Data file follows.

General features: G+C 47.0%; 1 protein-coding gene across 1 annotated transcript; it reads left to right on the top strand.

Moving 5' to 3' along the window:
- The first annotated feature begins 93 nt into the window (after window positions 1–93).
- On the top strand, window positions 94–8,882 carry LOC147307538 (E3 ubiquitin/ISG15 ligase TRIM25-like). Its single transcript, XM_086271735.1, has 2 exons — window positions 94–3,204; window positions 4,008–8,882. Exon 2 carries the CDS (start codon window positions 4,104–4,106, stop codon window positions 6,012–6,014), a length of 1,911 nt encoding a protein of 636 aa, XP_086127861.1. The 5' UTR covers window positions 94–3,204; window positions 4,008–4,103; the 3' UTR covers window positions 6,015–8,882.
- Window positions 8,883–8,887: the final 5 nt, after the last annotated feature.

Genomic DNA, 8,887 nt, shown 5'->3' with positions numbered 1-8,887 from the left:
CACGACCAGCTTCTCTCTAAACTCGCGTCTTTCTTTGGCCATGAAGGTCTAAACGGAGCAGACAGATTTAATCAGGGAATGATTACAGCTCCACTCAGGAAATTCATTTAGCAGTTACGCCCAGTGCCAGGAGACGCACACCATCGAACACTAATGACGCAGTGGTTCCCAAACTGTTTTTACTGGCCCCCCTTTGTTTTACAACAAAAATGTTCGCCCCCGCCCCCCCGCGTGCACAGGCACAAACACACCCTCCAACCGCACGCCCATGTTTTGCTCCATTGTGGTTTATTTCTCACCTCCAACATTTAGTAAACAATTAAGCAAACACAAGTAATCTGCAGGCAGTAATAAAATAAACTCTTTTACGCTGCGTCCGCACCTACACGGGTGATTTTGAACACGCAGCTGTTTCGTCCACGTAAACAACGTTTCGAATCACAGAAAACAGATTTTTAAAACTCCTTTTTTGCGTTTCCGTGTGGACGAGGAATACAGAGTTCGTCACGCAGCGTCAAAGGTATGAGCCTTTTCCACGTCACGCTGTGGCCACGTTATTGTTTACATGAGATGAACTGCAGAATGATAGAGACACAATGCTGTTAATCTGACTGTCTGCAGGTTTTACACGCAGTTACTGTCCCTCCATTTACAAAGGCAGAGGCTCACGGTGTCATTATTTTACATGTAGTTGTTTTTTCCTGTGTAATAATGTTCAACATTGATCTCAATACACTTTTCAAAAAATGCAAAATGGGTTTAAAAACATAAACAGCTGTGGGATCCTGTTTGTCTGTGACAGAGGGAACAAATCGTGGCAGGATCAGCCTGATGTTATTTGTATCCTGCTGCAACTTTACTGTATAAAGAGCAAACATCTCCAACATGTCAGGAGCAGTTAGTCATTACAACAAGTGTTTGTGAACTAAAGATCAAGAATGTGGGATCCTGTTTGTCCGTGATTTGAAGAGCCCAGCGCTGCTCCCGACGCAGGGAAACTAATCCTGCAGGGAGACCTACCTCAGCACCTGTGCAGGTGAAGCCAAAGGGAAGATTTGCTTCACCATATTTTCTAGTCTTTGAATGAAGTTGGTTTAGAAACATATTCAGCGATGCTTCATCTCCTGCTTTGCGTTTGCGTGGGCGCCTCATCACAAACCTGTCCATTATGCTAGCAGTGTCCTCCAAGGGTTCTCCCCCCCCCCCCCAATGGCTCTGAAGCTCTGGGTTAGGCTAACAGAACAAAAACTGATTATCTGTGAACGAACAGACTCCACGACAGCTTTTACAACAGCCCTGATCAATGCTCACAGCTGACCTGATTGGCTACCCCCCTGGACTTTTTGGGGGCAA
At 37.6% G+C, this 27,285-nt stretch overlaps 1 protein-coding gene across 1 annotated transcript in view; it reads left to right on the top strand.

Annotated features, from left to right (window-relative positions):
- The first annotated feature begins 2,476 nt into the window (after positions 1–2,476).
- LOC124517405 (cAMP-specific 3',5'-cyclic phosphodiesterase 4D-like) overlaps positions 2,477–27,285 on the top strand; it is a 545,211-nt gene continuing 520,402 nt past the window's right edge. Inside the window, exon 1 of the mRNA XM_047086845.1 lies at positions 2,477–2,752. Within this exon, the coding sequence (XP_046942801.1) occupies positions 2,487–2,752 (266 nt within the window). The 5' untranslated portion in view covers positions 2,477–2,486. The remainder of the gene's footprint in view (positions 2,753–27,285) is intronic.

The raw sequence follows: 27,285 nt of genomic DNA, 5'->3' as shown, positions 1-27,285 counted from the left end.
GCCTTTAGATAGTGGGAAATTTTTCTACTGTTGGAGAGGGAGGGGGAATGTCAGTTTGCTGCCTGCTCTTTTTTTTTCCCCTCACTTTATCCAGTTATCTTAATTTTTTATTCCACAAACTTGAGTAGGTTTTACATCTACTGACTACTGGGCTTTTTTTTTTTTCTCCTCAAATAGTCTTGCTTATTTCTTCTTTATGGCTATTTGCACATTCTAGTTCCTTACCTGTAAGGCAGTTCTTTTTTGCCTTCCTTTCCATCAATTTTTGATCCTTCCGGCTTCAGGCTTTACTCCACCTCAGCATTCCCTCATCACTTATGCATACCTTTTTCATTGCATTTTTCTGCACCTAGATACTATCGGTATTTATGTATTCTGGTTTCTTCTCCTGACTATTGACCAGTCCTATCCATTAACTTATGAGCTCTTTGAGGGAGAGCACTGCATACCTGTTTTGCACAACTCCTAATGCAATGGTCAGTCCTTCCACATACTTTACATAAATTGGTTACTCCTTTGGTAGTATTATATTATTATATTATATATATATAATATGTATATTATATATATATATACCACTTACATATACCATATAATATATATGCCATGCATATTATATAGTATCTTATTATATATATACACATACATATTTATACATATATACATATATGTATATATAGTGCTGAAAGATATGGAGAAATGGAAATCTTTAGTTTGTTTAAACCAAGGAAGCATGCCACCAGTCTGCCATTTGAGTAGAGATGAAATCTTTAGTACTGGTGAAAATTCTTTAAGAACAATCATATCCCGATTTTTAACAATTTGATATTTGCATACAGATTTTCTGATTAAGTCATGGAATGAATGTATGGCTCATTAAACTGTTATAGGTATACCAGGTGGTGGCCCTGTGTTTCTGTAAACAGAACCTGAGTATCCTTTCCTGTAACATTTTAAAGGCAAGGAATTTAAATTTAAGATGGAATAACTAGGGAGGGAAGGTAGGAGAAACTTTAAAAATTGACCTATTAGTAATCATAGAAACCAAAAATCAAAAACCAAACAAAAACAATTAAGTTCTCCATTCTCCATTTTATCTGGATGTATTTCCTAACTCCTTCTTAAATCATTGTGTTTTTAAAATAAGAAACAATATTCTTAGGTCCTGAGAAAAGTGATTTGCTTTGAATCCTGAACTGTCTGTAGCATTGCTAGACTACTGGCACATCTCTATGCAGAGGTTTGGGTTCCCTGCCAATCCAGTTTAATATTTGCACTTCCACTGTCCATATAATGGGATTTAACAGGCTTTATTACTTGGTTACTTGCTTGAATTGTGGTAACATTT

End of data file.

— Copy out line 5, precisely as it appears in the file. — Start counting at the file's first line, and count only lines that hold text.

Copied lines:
- Window positions 8,883–8,887: the final 5 nt, after the last annotated feature.